One reviewer of J.K. Rowling's new book mentioned that if you want some proper British comedy you should pick up Sue Townsend. That made me realize (apart from the fact that I'm probably never going to read this Rowling book) that I still had one of Townsend's Adrian Mole books lying around. Perfect after a somewhat dry book about the 1st World War. I read the first two Adrian Mole books years ago and this turned out to be nr. 5 already, but that doesn't matter. The characters are basically still the same, although fifteen years older. Yes, I like these books: they're dry, witty and charming in a clumsy british way. I usually say to people I don't care much for 'funny' books, I might as well watch a comic film, but with Sue Townsend I actually want to read them.

23 October 2012

Penguin books, 2000
Originally published 1999


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The follow-up to Aidy's earlier diary. Picked it up for 1 euro at the Waterlooplein market, so why not. Just like the first diary it's quite funny, in a nice understated way. The book is really absorbing, as you want to finish it right away. Nice little side dish, this.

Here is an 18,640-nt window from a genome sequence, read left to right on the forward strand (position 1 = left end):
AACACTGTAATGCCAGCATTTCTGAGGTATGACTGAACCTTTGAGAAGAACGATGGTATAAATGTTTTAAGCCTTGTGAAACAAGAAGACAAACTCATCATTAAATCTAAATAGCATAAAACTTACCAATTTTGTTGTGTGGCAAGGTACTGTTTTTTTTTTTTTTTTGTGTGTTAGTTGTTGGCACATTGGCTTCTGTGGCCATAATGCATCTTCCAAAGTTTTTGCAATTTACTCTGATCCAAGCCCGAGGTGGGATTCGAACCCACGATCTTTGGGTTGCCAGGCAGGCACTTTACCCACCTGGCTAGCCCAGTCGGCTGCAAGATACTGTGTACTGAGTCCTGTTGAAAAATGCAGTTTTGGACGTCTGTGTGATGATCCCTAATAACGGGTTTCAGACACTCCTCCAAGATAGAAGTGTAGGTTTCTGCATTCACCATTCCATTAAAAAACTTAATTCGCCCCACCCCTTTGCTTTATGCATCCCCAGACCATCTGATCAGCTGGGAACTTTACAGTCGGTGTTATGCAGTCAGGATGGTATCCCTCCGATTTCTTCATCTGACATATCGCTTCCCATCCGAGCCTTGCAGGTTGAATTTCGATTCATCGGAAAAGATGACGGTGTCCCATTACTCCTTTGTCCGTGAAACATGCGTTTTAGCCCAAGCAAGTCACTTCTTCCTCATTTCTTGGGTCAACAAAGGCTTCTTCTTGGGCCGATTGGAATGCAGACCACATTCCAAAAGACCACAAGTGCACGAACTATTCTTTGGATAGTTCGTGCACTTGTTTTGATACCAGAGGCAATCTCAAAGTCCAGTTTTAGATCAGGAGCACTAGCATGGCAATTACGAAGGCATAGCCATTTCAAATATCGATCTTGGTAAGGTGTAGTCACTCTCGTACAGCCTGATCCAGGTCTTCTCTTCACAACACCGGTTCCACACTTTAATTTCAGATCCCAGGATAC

25 July 2008

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As a little detour from all the more literary works I'm assigned to read this book is ideal. Here no unnecessary lengthy passages or labyrinthine language, just wit and understated humor. It's got some painful, almost tragic moments but mostly it's about having an innocent chuckle. I think the book aims at nothing more than that and achieves every goal wonderfully.

6 May 2007

Methuen, 1985
Originally published 1982


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